Sunday, November 18, 2012

Windsor Cardi, button bands, and knit one below

I just finished the Windsor Cardi from Knitscene Summer 2011 and I'm extremely happy with it. I love its quasi vintage look with its quasi steampunk buttons. The yarn is Valley Yarns Northfield, which is one of my favorite DK weight yarns.
I made 3/4 length sleeves and I knit them flat and tapered them. The pattern calls for straight sleeves, relying on the lace and ribbing to contract at the lower section for shaping, but I think that would result in sleeves that are just too loose at the forearms, and I like fitted sleeves. I used needles one size smaller in the midsection to give the body a tiny bit of shaping, but I don't know that it mattered much.

I've been on the search for the holy grail of button bands for quite a while. I like button bands to be sturdy in order to prevent button band "gaposis" in fitted cardigans. Here are some of the things I've tried:

  • Knitting a separate double knit band and sewing it on -- It can be almost too thick and it's a pain to sew it on, even though I don't mind sweater seams.
  • Sewing a ribbon backing on the underside -- It's way too much work and I don't like the look and the band does not stretch.
  • Using a linen stitch -- This is okay, but I don't love the stitch pattern on a button band.
  • Using a needle size of a much finer gauge -- This is my favorite method for worsted weight yarns because you can achieve a pretty dense fabric that way.
  • Using an attached I-cord and leaving gaps for the button holes -- I love this method, but it does not look good on all sweater styles. Sometimes you just need a ribbed band.
For this sweater, I tried a swatch with a very small needle size, but with the DK yarn, it's just not thick enough. So, I decided to try using the knit-one-below technique. I made the 2x2 ribbing with K1b and P1b stitches. The stitches are slightly wider and shorter, but you get a fabric that is squishy and is about 50% thicker. I'm pretty happy with this method. My front button bands don't have very much of that strained pulled look that I hate. I used the same technique for the neck band. I ended up do the neckband first and the front bands go the full length.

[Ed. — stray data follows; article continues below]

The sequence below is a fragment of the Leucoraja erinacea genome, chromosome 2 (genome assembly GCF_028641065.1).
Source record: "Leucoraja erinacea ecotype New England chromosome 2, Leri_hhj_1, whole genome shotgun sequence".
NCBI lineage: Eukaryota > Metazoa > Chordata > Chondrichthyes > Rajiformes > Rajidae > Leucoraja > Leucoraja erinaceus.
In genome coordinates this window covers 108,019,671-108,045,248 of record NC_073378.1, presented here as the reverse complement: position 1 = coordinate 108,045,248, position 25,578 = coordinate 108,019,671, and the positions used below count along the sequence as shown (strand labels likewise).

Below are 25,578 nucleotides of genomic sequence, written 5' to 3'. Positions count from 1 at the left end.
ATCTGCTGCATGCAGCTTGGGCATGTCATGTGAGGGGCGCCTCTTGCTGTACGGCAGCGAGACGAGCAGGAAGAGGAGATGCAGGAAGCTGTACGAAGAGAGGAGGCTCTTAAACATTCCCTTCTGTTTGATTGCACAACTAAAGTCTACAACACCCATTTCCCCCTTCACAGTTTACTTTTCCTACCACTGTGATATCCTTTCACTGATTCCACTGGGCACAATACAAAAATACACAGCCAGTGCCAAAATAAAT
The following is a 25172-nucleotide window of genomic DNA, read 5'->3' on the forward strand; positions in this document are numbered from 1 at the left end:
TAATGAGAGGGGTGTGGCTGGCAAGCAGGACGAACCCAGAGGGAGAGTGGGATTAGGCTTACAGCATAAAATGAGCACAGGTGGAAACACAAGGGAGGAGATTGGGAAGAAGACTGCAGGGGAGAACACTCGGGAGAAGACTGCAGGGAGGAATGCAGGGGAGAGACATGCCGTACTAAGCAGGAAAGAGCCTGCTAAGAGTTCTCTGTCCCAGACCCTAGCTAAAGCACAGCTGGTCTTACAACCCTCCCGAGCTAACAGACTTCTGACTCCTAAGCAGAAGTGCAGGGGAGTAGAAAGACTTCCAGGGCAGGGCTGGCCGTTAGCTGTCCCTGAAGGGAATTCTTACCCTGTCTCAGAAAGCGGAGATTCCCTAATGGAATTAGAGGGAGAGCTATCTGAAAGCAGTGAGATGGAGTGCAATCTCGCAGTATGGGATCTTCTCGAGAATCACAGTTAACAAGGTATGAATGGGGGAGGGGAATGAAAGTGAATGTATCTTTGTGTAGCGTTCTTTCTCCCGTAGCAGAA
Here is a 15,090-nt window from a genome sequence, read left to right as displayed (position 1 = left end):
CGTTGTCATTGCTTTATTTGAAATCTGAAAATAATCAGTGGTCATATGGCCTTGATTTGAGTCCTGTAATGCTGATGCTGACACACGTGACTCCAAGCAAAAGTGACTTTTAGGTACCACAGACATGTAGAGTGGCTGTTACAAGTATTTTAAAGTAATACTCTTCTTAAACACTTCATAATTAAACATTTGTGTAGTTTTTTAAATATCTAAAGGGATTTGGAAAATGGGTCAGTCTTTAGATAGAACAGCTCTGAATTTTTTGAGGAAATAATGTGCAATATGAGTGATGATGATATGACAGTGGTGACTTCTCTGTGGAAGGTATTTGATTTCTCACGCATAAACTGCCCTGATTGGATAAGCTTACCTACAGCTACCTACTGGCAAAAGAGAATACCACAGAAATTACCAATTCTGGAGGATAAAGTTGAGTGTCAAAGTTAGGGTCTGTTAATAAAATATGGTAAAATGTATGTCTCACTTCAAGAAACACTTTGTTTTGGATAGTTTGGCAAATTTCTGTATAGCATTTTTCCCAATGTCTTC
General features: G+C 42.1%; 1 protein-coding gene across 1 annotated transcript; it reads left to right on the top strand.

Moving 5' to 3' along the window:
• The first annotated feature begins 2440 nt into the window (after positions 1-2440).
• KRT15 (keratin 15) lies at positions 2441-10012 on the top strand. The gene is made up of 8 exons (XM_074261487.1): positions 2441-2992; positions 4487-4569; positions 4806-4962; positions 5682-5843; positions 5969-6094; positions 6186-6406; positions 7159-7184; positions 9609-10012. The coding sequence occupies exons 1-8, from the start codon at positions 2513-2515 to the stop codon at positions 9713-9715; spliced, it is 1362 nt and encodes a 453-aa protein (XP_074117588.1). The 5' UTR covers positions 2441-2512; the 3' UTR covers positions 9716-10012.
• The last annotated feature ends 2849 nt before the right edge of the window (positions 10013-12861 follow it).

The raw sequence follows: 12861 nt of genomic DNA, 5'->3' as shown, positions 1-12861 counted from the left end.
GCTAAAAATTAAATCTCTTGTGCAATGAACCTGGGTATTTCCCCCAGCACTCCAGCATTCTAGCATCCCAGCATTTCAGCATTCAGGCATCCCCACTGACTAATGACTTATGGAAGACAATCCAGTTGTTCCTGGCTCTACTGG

I buried my button holes in the purl stitches. I've also been on the quest for the perfect sturdy button holes. These are almost there. They look pretty good and are extremely sturdy. Here's a close-up of the button bands. You can see that the ribbing has more separation between the knit stitches and the purl stitches look slightly different. The thickness is not obvious from the photo though. Another thing I like about this band is that knit stitches at the bottom do not scrunch up and curl under like they do with the normal ribbing.


Anonymous said...

Love this color on you Betty! I took a class once with Nancy Marchant who advocates the slipped stitch method of brioche stitch instead of knit one below. I wonder if you had tried it and whether one or the other would flow better when used for making button bands. (Never having ever made button bands myself, I'm just mentioning it as a thought. Have no idea whether it would even matter.)

juicyknits said...

Love the red of this cardi.

Maryse said...

This is a really beautiful cardi! I bet it gets a lot of wear! Happy New Year 2013!